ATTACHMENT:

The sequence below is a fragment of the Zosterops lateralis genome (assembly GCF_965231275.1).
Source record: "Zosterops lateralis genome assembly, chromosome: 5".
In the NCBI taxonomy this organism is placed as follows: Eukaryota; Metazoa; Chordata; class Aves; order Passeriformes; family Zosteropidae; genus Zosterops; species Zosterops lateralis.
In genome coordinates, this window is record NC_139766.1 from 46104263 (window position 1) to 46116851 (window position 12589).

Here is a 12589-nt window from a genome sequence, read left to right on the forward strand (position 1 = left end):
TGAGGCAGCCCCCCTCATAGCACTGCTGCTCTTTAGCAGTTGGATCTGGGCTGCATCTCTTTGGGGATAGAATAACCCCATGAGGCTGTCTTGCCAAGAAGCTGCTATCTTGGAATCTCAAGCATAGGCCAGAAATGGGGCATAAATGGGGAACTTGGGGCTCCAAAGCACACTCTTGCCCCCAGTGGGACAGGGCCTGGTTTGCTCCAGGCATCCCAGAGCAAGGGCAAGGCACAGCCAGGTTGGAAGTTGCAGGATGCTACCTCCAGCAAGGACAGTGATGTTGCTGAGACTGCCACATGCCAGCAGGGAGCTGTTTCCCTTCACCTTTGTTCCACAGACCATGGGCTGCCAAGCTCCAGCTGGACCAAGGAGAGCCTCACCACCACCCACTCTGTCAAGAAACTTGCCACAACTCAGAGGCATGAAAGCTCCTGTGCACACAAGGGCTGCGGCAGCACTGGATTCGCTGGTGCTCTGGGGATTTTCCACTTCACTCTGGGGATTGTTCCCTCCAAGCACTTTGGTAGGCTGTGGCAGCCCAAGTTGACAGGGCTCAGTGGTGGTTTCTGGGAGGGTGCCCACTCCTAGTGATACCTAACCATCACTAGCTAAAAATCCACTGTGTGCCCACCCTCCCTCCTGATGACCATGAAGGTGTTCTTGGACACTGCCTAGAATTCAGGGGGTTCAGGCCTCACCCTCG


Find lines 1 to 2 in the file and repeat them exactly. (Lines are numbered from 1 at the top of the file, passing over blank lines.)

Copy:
The sequence below is a fragment of the Zosterops lateralis genome (assembly GCF_965231275.1).
Source record: "Zosterops lateralis genome assembly, chromosome: 5".